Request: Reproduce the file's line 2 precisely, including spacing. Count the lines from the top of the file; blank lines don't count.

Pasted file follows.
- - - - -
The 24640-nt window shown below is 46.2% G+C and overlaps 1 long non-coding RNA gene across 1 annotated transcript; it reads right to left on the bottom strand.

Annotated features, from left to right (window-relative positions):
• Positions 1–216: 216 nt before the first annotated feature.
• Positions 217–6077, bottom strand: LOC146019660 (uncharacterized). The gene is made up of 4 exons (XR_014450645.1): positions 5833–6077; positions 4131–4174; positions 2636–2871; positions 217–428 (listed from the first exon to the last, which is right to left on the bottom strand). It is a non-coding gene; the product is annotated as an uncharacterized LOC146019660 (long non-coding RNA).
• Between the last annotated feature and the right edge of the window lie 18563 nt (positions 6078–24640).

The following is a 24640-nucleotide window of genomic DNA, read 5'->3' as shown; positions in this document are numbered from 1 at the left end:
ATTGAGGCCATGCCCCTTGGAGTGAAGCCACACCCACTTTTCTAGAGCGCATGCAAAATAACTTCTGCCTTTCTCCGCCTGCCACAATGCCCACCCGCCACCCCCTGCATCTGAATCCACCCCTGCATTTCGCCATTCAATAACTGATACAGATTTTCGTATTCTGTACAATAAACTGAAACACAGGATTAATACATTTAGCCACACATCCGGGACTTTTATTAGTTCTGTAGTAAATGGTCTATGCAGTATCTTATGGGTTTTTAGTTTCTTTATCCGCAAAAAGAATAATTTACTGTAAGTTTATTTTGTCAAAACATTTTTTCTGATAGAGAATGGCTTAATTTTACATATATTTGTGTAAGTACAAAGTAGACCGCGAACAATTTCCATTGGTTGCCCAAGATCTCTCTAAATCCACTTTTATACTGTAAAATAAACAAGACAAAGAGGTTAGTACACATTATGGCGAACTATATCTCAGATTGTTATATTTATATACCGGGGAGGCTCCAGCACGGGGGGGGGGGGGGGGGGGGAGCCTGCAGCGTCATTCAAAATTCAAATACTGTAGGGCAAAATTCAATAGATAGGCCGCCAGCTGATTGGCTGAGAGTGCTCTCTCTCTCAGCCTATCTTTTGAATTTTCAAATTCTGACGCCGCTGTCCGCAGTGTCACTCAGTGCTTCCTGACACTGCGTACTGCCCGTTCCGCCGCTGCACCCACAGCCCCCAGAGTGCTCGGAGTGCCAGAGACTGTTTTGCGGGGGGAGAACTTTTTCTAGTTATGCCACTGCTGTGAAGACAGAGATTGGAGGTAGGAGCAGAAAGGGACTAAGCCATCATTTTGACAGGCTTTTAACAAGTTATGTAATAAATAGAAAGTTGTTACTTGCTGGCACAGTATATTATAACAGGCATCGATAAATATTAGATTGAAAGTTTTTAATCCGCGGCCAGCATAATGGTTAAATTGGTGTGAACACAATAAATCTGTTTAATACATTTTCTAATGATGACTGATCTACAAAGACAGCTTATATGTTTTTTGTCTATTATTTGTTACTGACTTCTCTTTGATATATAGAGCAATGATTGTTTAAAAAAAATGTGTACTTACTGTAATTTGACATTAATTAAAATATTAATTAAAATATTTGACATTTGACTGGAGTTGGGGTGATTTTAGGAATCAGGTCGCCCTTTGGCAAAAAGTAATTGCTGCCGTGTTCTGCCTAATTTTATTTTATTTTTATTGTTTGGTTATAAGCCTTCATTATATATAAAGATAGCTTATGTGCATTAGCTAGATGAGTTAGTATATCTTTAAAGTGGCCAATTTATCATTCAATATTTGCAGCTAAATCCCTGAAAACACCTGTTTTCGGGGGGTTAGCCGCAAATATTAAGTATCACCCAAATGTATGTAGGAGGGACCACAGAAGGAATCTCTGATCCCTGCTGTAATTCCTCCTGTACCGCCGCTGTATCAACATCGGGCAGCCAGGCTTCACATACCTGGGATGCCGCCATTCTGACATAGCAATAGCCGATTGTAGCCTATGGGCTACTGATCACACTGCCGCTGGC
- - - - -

Annotated features, from left to right (window-relative positions):